US3434809 *Mar 15, 1968Mar 25, 1969Atomic Energy CommissionSeparation of actinium and thorium from uranium and its daughters
US3595784 *Oct 14, 1968Jul 27, 1971Ecodyne CorpContinuous countercurrent ion exchange method and apparatus
US3639231 *Nov 13, 1970Feb 1, 1972Bresler And Associates IncDesalination process
US3800023 *May 16, 1972Mar 26, 1974Atomic Energy CommissionLoading a cation exchange resin with uranyl ions
US3995009 *Sep 15, 1975Nov 30, 1976The United States Of America As Represented By The United States Energy Research And Development AdministrationContacting with uranyl fluoride
US4092399 *Dec 1, 1976May 30, 1978Atlantic Richfield CompanyContacting with ion exchange resin, elution
US4141825 *Oct 31, 1977Feb 27, 1979Stone & Webster Engineering CorporationElectrodialysis, reverse osmosis
US4155982 *Oct 9, 1974May 22, 1979Wyoming Mineral CorporationIn situ carbonate leaching and recovery of uranium from ore deposits
US4161447 *Nov 18, 1974Jul 17, 1979Daicel Ltd.Process for treating waste water containing radioactive substances
US4176057 *Jun 24, 1977Nov 27, 1979El Paso Environmental Systems, Inc.Method and apparatus for recovering liquid and solid constituents of water solutions containing sparingly soluble solids
US4233272 *Jun 14, 1977Nov 11, 1980Uranerzbergbau GmbhOres recovering by chelation
US4293527 *May 14, 1980Oct 6, 1981Thermo Electron CorporationMetals extraction from sea water
US4303620 *Nov 27, 1978Dec 1, 1981Rtl Contactor Holding S.A.Extraction process
AU476190A * Title not available
AU524299A * Title not available
GB812815A * Title not available
GB845842A * Title not available
GB894392A * Title not available
GB1381412A * Title not available
GB1469042A * Title not available
GB2001613A * Title not available
GB2039268A * Title not available
JPS55136129A * Title not available
WO1979000920A1 *Apr 11, 1979Nov 15, 1979L CarlsonHigh capacity folded moving bed ion exchange apparatus and method for treating phosphoric acid and the like
Non-Patent Citations
Reference
1Kunin, Robert "Elements of Ion Exchange" 1971, pp. 102-109.
2Kunin, Robert "Ion Exchange Resins" 1972, pp. 190-197.
3 *Kunin, Robert Elements of Ion Exchange 1971, pp. 102 109.
4 *Kunin, Robert Ion Exchange Resins 1972, pp. 190 197.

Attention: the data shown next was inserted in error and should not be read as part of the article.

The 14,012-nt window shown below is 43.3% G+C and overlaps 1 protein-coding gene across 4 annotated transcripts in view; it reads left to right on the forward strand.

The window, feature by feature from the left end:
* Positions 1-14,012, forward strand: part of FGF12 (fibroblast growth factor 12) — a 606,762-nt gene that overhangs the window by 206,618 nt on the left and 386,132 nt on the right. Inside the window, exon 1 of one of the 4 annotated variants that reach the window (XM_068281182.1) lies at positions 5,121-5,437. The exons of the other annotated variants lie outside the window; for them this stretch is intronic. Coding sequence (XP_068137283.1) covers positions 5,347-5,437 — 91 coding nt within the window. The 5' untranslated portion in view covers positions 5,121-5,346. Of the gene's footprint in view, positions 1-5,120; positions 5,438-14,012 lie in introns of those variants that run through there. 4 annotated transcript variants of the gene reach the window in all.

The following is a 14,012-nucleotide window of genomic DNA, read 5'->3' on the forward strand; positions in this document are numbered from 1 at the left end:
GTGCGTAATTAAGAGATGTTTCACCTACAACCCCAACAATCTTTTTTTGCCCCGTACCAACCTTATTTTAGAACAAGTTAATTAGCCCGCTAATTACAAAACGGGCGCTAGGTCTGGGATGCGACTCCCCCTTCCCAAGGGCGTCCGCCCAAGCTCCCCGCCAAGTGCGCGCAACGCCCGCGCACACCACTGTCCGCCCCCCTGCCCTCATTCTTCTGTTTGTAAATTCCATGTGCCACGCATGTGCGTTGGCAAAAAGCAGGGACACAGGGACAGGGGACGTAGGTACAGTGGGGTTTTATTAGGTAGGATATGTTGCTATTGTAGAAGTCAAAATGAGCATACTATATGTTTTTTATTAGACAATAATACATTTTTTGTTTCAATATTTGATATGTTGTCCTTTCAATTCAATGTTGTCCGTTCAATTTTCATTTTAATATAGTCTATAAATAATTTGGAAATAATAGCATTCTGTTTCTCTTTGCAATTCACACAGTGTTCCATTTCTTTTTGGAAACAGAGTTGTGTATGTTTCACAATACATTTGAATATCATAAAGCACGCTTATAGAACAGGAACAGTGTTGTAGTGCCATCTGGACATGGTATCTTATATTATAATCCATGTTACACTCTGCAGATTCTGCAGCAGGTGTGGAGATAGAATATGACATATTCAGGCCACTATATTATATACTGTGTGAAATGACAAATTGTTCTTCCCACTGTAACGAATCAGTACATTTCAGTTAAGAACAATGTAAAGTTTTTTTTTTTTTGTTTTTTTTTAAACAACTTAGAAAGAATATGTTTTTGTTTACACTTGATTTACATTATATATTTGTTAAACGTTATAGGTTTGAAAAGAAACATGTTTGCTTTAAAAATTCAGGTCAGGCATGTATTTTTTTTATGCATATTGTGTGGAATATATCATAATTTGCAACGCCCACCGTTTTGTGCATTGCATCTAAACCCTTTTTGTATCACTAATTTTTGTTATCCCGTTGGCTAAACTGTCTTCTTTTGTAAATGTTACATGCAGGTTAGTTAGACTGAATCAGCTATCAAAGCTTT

5Merritt, Robert C. "The Extractive Metallurgy of Uranium" 1971, pp. 137-182.
6 *Merritt, Robert C. The Extractive Metallurgy of Uranium 1971, pp. 137 182.
7 *USAEC Report RM 2502, Declassified.
8USAEC Report RM-2502, Declassified.
Referenced by
Citing PatentFiling datePublication dateApplicantTitle
US4876036 *Dec 18, 1987Oct 24, 1989Societe Chimique Des Charbonnages S.A.Process for the extraction of cations and application thereof to the treatment of aqueous effluents
US6372872 *Sep 21, 1998Apr 16, 2002British Nuclear Fuels PlcDetection and extraction of uranium and other ions in a solution
US8293115Dec 23, 2011Oct 23, 2012Gordon RossiterIonic impurities rejection and chromatographic purification using ion exchange
US8506911 *Jul 29, 2009Aug 13, 2013Battelle Memorial InstituteCompositions and methods for treating nuclear fuel
US8636966 *Aug 12, 2013Jan 28, 2014Battelle Memorial InstituteCompositions and methods for treating nuclear fuel
US8652425 *Apr 19, 2011Feb 18, 2014Andrew BassilIndustrial extraction of uranium using ammonium carbonate and membrane separation
US8685349Jul 23, 2012Apr 1, 2014Urtek, LlcExtraction of uranium from wet-process phosphoric acid
US8703077Jul 23, 2012Apr 22, 2014Urtek, Llc.Extraction of uranium from wet-process phosphoric acid
US20110024704 *Jul 29, 2009Feb 3, 2011Soderquist Chuck ZCompositions and Methods for Treating Nuclear Fuel
US20130039823 *Apr 19, 2011Feb 14, 2013Andrew BassilIndustrial Extraction of Uranium Using Ammonium Carbonate and Membrane Separation
Classifications
U.S. Classification423/7, 210/682, 423/DIG.14, 423/17
International ClassificationC22B60/02
Cooperative ClassificationY10S423/14, C22B60/0265
European ClassificationC22B60/02A6B4
Legal Events
DateCodeEventDescription
Nov 1, 1994FPExpired due to failure to pay maintenance fee
Effective date: 19940824
Aug 21, 1994LAPSLapse for failure to pay maintenance fees
Mar 29, 1994REMIMaintenance fee reminder mailed
Feb 20, 1990FPAYFee payment
Year of fee payment: 4